SEC adopts anti-fraud rule for hedge fund managers

The Securities and Exchange Commission has voted unanimously to adopt a new anti-fraud rule under the Investment Advisers Act that will clarify the ability of the US financial regulator to bring enforcement actions against managers of hedge funds and of other traditional and alternative investment vehicles that deceive or mislead investors, deliberately or otherwise.

The five commissioners have deferred for the time being a proposal they introduced last December that would raise substantially the level of investible assets required to qualify as an accredited investor eligible to invest in hedge funds. Although the proposal was greeted with strong public criticism, SEC chairman Christopher Cox says the commission plans to take a decision on implementing the changes soon.

The SEC was prompted to introduce a new rule against fraud because of some uncertainty about the authority of the regulator over hedge funds raised by a decision of the US Court of Appeals last year.

The court upheld a complaint from hedge fund manager Philip Goldstein that the SEC exceeded its powers when it introduced a rule requiring investment advisers to register with the commission if they had more than 14 clients. The SEC rule was struck out in part because it defined clients as the individual investors in a fund, rather than the fund itself, a definition that the court rejected.

The decision created the possibility that the SEC could not taker action against managers whose fraudulent conduct damaged the interests of investors because the latter might not be considered clients of the investment manager. The new rule closes the loophole by explicitly referring to investors and prospective investors rather than clients.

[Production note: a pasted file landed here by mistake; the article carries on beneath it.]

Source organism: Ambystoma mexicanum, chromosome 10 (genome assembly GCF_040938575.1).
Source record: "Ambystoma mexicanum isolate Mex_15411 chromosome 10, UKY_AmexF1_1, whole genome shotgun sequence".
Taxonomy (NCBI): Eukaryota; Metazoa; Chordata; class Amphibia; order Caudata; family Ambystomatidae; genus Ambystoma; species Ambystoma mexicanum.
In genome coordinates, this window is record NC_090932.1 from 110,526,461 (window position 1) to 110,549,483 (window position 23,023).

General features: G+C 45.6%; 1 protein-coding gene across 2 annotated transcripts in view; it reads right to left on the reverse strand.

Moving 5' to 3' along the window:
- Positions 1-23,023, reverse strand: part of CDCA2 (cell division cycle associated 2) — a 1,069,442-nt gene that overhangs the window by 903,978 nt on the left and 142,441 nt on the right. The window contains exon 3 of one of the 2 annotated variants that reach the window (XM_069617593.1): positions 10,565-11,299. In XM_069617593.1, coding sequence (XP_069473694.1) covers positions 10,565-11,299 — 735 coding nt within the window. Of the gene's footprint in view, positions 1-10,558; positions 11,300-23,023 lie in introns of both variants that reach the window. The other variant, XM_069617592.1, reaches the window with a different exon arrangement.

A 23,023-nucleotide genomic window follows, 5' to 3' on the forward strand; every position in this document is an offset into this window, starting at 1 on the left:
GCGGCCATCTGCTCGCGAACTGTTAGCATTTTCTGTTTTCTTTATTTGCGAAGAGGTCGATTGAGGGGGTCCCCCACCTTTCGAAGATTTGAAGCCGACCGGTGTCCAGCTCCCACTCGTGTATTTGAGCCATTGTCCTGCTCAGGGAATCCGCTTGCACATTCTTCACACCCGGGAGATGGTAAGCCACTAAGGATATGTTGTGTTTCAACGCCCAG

The rule will come into effect 30 days following its publication in the Federal Register, a process that is expected to take around a week following approval by the commission.

'This rule applies to investment advisers not only of hedge funds, but also of private equity funds, venture capital funds, and mutual funds,' says Cox. 'Collectively, these funds hold trillions of dollars of investors' assets and play an important and growing role in our capital markets. The rule will give the commission an important tool to help us police this market - to deter misconduct and to call to task those who breach their obligations to investors.'

The new rule will make it a fraudulent, deceptive or manipulative act, practice or course of business for an investment adviser to a pooled investment vehicle to make false or misleading statements to, or otherwise to defraud, investors or prospective investors in that pool.

The rule will apply to all investment advisers to pooled investment vehicles, regardless of whether the adviser is registered under the Advisers Act. Pooled investment vehicles will include any investment company and any company that would be an investment company but for the exclusions in Sections 3(c)(1) or 3(c)(7) of the Investment Company Act.

Section 3(c)(1) of the act gives an exception to companies whose voting securities are owned by 100 people or fewer, while Section 3(c)(7) exempts from the definition of investment company any issues whose securities are held solely by qualified investors.

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